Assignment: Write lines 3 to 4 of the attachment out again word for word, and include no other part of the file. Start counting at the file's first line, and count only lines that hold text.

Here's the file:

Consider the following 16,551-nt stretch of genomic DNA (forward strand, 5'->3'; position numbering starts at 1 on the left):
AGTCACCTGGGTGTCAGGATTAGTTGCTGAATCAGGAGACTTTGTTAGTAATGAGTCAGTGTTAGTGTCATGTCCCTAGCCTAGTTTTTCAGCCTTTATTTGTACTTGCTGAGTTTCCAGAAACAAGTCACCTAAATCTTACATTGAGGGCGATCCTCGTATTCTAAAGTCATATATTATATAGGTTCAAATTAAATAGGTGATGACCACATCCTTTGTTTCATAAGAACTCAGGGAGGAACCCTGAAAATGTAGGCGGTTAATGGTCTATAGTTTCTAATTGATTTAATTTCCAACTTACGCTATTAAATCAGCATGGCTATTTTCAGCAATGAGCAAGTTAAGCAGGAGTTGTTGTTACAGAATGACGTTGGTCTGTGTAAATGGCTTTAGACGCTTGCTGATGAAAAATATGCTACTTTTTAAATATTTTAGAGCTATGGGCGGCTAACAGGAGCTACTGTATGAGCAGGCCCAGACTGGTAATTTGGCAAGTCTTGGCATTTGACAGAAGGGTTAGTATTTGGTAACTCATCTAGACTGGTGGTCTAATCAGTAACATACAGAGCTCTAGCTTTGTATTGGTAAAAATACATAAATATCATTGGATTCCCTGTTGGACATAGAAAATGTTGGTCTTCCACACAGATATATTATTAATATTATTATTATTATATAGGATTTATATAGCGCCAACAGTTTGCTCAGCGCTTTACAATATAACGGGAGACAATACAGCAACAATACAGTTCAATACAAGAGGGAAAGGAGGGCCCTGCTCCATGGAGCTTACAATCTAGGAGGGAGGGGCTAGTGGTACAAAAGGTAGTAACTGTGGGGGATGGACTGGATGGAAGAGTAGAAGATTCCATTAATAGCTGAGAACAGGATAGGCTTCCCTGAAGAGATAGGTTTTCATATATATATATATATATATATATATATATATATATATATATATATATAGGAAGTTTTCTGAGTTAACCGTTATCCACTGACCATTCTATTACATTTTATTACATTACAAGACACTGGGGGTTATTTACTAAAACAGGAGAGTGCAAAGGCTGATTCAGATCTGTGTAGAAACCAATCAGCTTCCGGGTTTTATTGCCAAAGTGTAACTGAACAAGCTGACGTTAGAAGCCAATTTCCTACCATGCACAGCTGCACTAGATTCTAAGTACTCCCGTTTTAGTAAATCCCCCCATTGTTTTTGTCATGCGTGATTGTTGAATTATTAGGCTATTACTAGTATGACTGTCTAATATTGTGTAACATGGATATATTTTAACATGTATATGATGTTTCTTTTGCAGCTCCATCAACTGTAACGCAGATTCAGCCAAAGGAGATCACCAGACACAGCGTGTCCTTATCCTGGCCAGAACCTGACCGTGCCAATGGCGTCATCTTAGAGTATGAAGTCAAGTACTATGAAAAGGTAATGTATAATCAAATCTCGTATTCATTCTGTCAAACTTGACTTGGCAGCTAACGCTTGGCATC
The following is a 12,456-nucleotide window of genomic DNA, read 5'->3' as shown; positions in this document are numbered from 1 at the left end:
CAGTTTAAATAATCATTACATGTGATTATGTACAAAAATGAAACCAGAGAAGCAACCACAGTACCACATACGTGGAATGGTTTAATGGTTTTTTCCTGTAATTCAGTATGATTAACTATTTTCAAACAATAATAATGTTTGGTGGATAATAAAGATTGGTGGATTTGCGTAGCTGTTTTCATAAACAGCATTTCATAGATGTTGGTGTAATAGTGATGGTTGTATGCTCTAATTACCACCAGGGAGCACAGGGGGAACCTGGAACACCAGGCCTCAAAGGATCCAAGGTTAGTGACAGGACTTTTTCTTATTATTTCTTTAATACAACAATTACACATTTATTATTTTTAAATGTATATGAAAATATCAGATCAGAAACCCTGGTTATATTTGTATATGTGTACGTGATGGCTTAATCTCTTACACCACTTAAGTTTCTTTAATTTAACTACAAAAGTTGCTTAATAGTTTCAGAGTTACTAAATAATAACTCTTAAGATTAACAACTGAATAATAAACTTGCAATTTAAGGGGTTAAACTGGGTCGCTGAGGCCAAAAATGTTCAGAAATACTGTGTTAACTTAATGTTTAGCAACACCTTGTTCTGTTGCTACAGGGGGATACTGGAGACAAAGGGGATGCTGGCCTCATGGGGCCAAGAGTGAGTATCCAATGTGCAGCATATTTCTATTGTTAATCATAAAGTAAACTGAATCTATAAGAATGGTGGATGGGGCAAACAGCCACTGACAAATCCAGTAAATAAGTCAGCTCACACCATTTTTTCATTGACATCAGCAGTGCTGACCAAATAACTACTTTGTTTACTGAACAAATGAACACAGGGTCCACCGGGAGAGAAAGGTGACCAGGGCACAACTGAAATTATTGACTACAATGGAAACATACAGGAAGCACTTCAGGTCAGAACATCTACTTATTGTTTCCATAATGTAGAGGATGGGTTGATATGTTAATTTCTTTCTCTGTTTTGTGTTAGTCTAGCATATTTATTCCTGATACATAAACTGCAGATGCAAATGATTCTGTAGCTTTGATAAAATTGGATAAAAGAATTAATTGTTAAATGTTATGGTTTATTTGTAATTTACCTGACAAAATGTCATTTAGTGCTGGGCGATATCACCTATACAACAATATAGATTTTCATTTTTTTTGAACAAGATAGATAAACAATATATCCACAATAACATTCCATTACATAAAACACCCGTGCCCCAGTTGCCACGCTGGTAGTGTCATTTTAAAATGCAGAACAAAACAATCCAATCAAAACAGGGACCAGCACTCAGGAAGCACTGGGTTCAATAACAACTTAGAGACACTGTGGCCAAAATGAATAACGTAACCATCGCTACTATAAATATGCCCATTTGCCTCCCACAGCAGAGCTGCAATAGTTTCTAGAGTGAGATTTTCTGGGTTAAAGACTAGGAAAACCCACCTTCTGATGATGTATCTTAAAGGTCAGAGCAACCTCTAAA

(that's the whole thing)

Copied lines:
The following is a 12,456-nucleotide window of genomic DNA, read 5'->3' as shown; positions in this document are numbered from 1 at the left end:
CAGTTTAAATAATCATTACATGTGATTATGTACAAAAATGAAACCAGAGAAGCAACCACAGTACCACATACGTGGAATGGTTTAATGGTTTTTTCCTGTAATTCAGTATGATTAACTATTTTCAAACAATAATAATGTTTGGTGGATAATAAAGATTGGTGGATTTGCGTAGCTGTTTTCATAAACAGCATTTCATAGATGTTGGTGTAATAGTGATGGTTGTATGCTCTAATTACCACCAGGGAGCACAGGGGGAACCTGGAACACCAGGCCTCAAAGGATCCAAGGTTAGTGACAGGACTTTTTCTTATTATTTCTTTAATACAACAATTACACATTTATTATTTTTAAATGTATATGAAAATATCAGATCAGAAACCCTGGTTATATTTGTATATGTGTACGTGATGGCTTAATCTCTTACACCACTTAAGTTTCTTTAATTTAACTACAAAAGTTGCTTAATAGTTTCAGAGTTACTAAATAATAACTCTTAAGATTAACAACTGAATAATAAACTTGCAATTTAAGGGGTTAAACTGGGTCGCTGAGGCCAAAAATGTTCAGAAATACTGTGTTAACTTAATGTTTAGCAACACCTTGTTCTGTTGCTACAGGGGGATACTGGAGACAAAGGGGATGCTGGCCTCATGGGGCCAAGAGTGAGTATCCAATGTGCAGCATATTTCTATTGTTAATCATAAAGTAAACTGAATCTATAAGAATGGTGGATGGGGCAAACAGCCACTGACAAATCCAGTAAATAAGTCAGCTCACACCATTTTTTCATTGACATCAGCAGTGCTGACCAAATAACTACTTTGTTTACTGAACAAATGAACACAGGGTCCACCGGGAGAGAAAGGTGACCAGGGCACAACTGAAATTATTGACTACAATGGAAACATACAGGAAGCACTTCAGGTCAGAACATCTACTTATTGTTTCCATAATGTAGAGGATGGGTTGATATGTTAATTTCTTTCTCTGTTTTGTGTTAGTCTAGCATATTTATTCCTGATACATAAACTGCAGATGCAAATGATTCTGTAGCTTTGATAAAATTGGATAAAAGAATTAATTGTTAAATGTTATGGTTTATTTGTAATTTACCTGACAAAATGTCATTTAGTGCTGGGCGATATCACCTATACAACAATATAGATTTTCATTTTTTTTGAACAAGATAGATAAACAATATATCCACAATAACATTCCATTACATAAAACACCCGTGCCCCAGTTGCCACGCTGGTAGTGTCATTTTAAAATGCAGAACAAAACAATCCAATCAAAACAGGGACCAGCACTCAGGAAGCACTGGGTTCAATAACAACTTAGAGACACTGTGGCCAAAATGAATAACGTAACCATCGCTACTATAAATATGCCCATTTGCCTCCCACAGCAGAGCTGCAATAGTTTCTAGAGTGAGATTTTCTGGGTTAAAGACTAGGAAAACCCACCTTCTGATGATGTATCTTAAAGGTCAGAGCAACCTCTAAA